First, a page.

Stoppers 60 are presented by the escapement bar 722 beneath the pick up and placement arms 600 as illustrated in FIG. 16. The pneumatic cylinder actuator 640 is then operated to move the manifold 630 downwardly about one-half inch to engage the stoppers 60 with the arms 600. As explained above with reference to FIGS. 6 and 7, the pick up and placement arms 600 have bores communicating with the end of the arms through which vacuum is drawn and by means of which the stoppers are held to the ends of the arms 600. Thus, the arms 600 can be moved to carry the stoppers 60 out of the escapement bar notches (FIG. 16). The arms 600, carrying the stoppers, are moved (to the right as viewed in FIG. 16) into position over the mold assembly 300. A novel mechanism is provided for effecting this movement, as will next be explained.

The tower assembly mounting plate 804 is secured to a carriage or base plates 900 as best illustrated in FIG. 18. The base plates 900 are secured to a pair of bearing races 902 which are part of a linear bearing set having fixed bearing races 904. Roller bearings in a suitable retainer structure 906 are provided between the races 902 and 904. The fixed bearing races 904 are supported on a suitable pair of frame members 905 which are part of the apparatus main frame structure. Tower assembly 800 is thus capable of transverse horizontal movement relative to the stopper transfer means 720 and mold assembly 300 (to the left or right as viewed in FIG. 16).

The movement of the tower assembly 800 is effected via a pneumatic cylinder actuator 920 (FIG. 16) which is mounted to a suitable frame structure 922 on the apparatus and which has a piston 924 connected to a bracket 926 depending downwardly from one of the base plates 900. Thus, after the stopper pick up and placement arms 600 have been engaged with the four stoppers 60 on the escapement bar 722, the cylinder actuator 920 is operated to move the carriage or base plates 900 (and the tower assembly 800 thereon) so as to position the stoppers over the mold assembly 300. To accurately control the distance which the carriage or base plates 900 are moved with the tower assembly 800, a stop 930 can be provided on the frame 905 as illustrated in FIG. 16.

Next, actuator means 650 on the tower 800 is operated to lower the stopper placement arms 600 even further so as to locate the stoppers 60 within the openings of the upwardly extending parison portions in the mold assembly 300 as described above and as illustrated in FIG. 6.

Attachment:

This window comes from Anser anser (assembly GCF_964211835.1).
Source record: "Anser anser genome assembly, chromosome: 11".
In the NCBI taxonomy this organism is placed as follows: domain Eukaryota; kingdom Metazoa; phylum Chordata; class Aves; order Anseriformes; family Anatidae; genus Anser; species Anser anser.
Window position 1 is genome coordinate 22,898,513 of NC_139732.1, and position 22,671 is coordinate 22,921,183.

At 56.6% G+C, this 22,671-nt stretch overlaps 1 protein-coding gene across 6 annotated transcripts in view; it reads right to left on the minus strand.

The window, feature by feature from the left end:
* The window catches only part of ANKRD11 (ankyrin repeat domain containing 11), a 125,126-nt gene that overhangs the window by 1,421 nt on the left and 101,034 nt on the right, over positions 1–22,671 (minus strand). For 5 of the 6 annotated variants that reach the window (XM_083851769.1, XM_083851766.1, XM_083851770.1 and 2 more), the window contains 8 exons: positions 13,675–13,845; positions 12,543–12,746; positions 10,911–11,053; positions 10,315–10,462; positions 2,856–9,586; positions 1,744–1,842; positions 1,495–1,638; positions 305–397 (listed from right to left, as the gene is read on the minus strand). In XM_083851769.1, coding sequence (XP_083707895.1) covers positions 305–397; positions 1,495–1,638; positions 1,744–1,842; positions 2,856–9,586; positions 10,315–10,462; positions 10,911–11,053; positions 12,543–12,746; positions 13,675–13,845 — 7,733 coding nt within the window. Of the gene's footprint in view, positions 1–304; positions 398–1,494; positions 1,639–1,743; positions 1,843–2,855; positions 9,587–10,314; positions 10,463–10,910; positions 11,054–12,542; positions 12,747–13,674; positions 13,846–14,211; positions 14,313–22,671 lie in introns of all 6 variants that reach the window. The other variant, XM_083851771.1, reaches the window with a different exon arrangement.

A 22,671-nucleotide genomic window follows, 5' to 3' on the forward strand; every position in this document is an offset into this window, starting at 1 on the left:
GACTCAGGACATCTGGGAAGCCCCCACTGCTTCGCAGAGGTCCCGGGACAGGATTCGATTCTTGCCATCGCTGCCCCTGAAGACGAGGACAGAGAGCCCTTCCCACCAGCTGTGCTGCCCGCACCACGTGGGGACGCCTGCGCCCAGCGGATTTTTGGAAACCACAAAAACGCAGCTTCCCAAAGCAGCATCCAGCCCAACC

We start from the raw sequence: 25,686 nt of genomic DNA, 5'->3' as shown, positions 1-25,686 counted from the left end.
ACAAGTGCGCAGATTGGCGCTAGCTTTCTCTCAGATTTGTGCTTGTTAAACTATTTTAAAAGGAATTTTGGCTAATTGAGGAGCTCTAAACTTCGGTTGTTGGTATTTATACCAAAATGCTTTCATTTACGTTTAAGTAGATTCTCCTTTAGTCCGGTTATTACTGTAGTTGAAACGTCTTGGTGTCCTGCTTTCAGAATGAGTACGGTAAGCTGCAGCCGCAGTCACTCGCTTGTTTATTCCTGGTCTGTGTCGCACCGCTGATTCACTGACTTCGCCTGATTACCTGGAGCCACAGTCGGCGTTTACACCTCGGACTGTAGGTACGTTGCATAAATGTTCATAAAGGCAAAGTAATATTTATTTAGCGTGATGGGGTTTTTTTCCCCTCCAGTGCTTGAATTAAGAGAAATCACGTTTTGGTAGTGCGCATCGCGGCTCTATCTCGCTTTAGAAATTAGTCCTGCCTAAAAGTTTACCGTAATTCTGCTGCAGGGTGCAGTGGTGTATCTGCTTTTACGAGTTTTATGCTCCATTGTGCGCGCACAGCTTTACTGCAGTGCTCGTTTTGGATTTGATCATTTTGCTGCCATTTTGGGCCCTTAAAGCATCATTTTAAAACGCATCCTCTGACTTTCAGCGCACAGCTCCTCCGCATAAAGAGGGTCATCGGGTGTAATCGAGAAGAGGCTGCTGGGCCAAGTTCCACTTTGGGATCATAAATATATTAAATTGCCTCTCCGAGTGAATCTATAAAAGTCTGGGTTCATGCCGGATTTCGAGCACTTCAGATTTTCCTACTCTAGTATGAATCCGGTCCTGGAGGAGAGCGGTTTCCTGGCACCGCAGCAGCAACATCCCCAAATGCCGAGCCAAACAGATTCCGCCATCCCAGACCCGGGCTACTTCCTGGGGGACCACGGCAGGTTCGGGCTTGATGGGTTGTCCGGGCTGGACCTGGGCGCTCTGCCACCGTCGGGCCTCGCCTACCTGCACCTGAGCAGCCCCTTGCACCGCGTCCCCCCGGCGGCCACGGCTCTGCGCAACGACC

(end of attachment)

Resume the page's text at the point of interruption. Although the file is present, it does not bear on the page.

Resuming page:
Next, with the stoppers 60 properly located in the mold assembly 300, the upper or second sealing mold halves 308 and 310 are closed about the parison lengths and stoppers 60 in the manner described above with reference to FIGS. 6-8. FIG. 17 illustrates the position of the apparatus when the upper sealing mold halves 308 and 310 of the mold assembly 300 are closed to seal the parison lengths about the stoppers 60.

Finally, the mandrels 600 are fully retracted and the mold assembly 300 opened so as to permit the containers to be removed and/or conveyed out of the mold assembly by a suitable conventional apparatus (not illustrated).

To control the placement of the stoppers in the mold assembly by the placement arms 600, a proximity switch 670 is mounted with a suitable bracket 672 to an upstanding rod 674 secured to the mounting plate 804. The proximity switch 670 is actuated when the support plate 636 is lowered to the elevation of the proximity switch 670. Similarly, the return of the placement arm 600 to the desired elevated position (about one-half inch higher than the stoppers in the escapement bar 722) is controlled by a proximity switch 676 mounted with a suitable bracket 678 to the rod 674. When the support plate 636 is returned to the level of the proximity switch 676, the operation of the actuator means 650 is terminated.

Other limit switches and controls are provided as necessary, including electrical, electronic, and pneumatic controls, for effecting the various operations of the apparatus mechanisms in the manner described above. Such other controls are conventional and well known to those skilled in the art and having an understanding of the necessary functions of the mechanisms. Consequently, such conventional controls are not described in further detail.

Although the apparatus is illustrated as incorporating stopper pick up and placement arms 600, it is to be realized that other mechanisms may be provided in place of the arms 600. Such mechanisms would function to effect a secondary operation on the containers, the container openings, and/or on the upwardly extending portions of parison around the container openings.

Such secondary operations could include the positioning various types of inserts within the container openings. Such inserts could include nozzles and other metal or plastic articles. In addition, other secondary operations could include the discharge of additives (e.g., solid or particulate matter, liquids and gases) into the containers after the blowing and filling mandrels 500 are removed from the containers.

In addition, secondary operations could include placement of an anvil or other forming device within a container opening to, either alone or in conjunction with exterior sealing molds, form particular configurations in the parison at the top of the container.

FIGS. 20-22 illustrate another feature of the method and apparatus for forming the container. Specifically, means are provided for removing fumes and particulate matter generated when the extruded length of parison is severed below the extruder head.